The London Legacy Development Corporation (LLDC), which says publication of the terms could diminish commercial revenue from the stadium by “millions of pounds” in total, is considering another appeal.
“We are disappointed by the tribunal’s decision,” said the LLDC. “We have already published the vast majority of the contract and only undertook this appeal following very clear legal advice that to release the remaining details could significantly impact the stadium’s ability to act competitively.”
West Ham are due to move into the stadium in August, having seen off a rival bid from Tottenham to be anchor tenants of the venue, which cost £429m to build and a further £272m to convert post-London 2012.
The Hammers are thought to have paid £15m towards the conversion as well as £2.5m a year rent.
Supporter-led group the Olympic Stadium Coalition, which has campaigned for publication, said it was “an issue of fairness to the taxpayer, to clubs near and far, and to football as a whole”.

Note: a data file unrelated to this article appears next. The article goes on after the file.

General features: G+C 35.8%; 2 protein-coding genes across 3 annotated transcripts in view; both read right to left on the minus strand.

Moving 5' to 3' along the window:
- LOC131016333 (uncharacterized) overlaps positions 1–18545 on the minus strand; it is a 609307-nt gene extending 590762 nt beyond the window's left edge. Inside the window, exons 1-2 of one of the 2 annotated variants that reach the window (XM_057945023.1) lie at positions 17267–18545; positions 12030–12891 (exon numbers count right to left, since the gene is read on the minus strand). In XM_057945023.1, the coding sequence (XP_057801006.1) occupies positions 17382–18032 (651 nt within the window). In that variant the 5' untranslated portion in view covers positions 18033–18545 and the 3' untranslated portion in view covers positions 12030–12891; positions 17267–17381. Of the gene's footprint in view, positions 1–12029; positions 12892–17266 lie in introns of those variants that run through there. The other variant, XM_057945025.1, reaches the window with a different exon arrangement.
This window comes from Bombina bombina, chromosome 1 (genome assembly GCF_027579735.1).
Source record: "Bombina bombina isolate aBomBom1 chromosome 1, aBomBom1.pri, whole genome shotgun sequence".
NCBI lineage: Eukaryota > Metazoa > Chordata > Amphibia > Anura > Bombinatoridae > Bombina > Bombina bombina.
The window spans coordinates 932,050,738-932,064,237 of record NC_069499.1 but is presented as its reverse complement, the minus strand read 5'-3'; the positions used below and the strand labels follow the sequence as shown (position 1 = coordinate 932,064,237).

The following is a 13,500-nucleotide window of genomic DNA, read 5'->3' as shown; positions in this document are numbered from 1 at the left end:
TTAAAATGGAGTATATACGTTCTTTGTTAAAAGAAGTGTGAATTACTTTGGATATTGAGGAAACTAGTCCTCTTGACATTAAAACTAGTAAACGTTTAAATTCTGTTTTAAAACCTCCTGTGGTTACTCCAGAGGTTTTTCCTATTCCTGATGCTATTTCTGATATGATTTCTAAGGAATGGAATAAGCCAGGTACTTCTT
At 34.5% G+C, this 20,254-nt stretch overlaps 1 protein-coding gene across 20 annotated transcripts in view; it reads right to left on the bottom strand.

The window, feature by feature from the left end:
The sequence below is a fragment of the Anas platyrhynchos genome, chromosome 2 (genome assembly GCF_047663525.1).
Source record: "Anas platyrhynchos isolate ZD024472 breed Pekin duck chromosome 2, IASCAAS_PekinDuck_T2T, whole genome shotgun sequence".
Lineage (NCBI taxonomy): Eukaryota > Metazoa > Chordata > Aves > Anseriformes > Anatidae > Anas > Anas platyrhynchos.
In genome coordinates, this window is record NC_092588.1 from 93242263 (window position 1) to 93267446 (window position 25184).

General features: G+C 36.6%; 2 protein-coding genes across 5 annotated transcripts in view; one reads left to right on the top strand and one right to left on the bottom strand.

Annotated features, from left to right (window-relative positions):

It added: “We now respectfully request that the LLDC do what is right, waive the right to an appeal, and publish the deal in full so that it can be properly assessed and its implications understood.”
West Ham said: "We have always been clear that we have nothing to hide and, aside from the private details of our shareholders, we would be happy for the whole contract to be published.
"Although the ruling against the LLDC does not affect West Ham United in any way and we were not party to the original application or indeed the appeal, we understand the LLDC’s concern that it could impact on their ability to negotiate future contracts.
“It should be remembered that West Ham United were named anchor concessionaire of the stadium after a fair, transparent and robust process open to any organisation in the world. We were unanimously chosen as we offered the best deal for the taxpayer and the only option for a true and lasting legacy for Queen Elizabeth Olympic Park."